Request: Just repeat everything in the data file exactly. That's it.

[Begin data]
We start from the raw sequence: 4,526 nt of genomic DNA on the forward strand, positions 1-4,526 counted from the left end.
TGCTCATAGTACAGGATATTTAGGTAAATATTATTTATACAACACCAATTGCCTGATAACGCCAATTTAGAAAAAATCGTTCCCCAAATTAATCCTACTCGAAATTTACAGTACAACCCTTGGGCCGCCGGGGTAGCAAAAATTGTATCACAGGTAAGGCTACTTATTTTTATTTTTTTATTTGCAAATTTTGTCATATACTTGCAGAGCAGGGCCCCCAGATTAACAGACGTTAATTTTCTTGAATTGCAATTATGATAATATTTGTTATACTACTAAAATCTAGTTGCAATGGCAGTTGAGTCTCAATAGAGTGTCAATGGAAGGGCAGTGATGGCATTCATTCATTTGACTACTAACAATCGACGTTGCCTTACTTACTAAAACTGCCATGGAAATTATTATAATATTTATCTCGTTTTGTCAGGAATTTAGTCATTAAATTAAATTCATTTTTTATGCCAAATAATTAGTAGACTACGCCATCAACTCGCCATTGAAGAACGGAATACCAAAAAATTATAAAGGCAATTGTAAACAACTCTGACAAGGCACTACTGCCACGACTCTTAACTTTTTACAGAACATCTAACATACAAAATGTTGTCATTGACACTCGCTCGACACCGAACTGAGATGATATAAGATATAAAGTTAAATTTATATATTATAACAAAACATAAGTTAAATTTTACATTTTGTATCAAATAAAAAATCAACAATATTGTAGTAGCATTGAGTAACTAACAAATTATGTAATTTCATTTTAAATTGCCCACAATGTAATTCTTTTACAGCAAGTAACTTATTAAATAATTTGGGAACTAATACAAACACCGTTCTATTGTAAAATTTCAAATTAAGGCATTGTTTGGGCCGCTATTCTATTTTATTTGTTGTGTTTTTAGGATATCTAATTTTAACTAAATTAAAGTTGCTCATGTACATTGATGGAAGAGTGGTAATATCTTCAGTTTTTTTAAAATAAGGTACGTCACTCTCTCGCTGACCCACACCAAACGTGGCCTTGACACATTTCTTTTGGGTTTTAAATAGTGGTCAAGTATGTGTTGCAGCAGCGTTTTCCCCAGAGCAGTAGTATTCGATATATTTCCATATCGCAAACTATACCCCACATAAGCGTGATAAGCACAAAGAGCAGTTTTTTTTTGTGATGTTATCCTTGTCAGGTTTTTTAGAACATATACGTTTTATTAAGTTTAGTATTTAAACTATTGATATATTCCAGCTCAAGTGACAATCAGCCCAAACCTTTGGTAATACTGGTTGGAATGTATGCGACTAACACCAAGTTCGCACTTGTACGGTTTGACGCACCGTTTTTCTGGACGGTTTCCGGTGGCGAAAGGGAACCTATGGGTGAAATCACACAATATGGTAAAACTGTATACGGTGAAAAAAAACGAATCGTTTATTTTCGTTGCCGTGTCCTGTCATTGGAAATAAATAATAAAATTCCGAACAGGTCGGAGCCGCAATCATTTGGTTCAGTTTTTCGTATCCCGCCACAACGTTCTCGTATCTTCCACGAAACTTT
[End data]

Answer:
We start from the raw sequence: 4,526 nt of genomic DNA on the forward strand, positions 1-4,526 counted from the left end.
TGCTCATAGTACAGGATATTTAGGTAAATATTATTTATACAACACCAATTGCCTGATAACGCCAATTTAGAAAAAATCGTTCCCCAAATTAATCCTACTCGAAATTTACAGTACAACCCTTGGGCCGCCGGGGTAGCAAAAATTGTATCACAGGTAAGGCTACTTATTTTTATTTTTTTATTTGCAAATTTTGTCATATACTTGCAGAGCAGGGCCCCCAGATTAACAGACGTTAATTTTCTTGAATTGCAATTATGATAATATTTGTTATACTACTAAAATCTAGTTGCAATGGCAGTTGAGTCTCAATAGAGTGTCAATGGAAGGGCAGTGATGGCATTCATTCATTTGACTACTAACAATCGACGTTGCCTTACTTACTAAAACTGCCATGGAAATTATTATAATATTTATCTCGTTTTGTCAGGAATTTAGTCATTAAATTAAATTCATTTTTTATGCCAAATAATTAGTAGACTACGCCATCAACTCGCCATTGAAGAACGGAATACCAAAAAATTATAAAGGCAATTGTAAACAACTCTGACAAGGCACTACTGCCACGACTCTTAACTTTTTACAGAACATCTAACATACAAAATGTTGTCATTGACACTCGCTCGACACCGAACTGAGATGATATAAGATATAAAGTTAAATTTATATATTATAACAAAACATAAGTTAAATTTTACATTTTGTATCAAATAAAAAATCAACAATATTGTAGTAGCATTGAGTAACTAACAAATTATGTAATTTCATTTTAAATTGCCCACAATGTAATTCTTTTACAGCAAGTAACTTATTAAATAATTTGGGAACTAATACAAACACCGTTCTATTGTAAAATTTCAAATTAAGGCATTGTTTGGGCCGCTATTCTATTTTATTTGTTGTGTTTTTAGGATATCTAATTTTAACTAAATTAAAGTTGCTCATGTACATTGATGGAAGAGTGGTAATATCTTCAGTTTTTTTAAAATAAGGTACGTCACTCTCTCGCTGACCCACACCAAACGTGGCCTTGACACATTTCTTTTGGGTTTTAAATAGTGGTCAAGTATGTGTTGCAGCAGCGTTTTCCCCAGAGCAGTAGTATTCGATATATTTCCATATCGCAAACTATACCCCACATAAGCGTGATAAGCACAAAGAGCAGTTTTTTTTTGTGATGTTATCCTTGTCAGGTTTTTTAGAACATATACGTTTTATTAAGTTTAGTATTTAAACTATTGATATATTCCAGCTCAAGTGACAATCAGCCCAAACCTTTGGTAATACTGGTTGGAATGTATGCGACTAACACCAAGTTCGCACTTGTACGGTTTGACGCACCGTTTTTCTGGACGGTTTCCGGTGGCGAAAGGGAACCTATGGGTGAAATCACACAATATGGTAAAACTGTATACGGTGAAAAAAAACGAATCGTTTATTTTCGTTGCCGTGTCCTGTCATTGGAAATAAATAATAAAATTCCGAACAGGTCGGAGCCGCAATCATTTGGTTCAGTTTTTCGTATCCCGCCACAACGTTCTCGTATCTTCCACGAAACTTT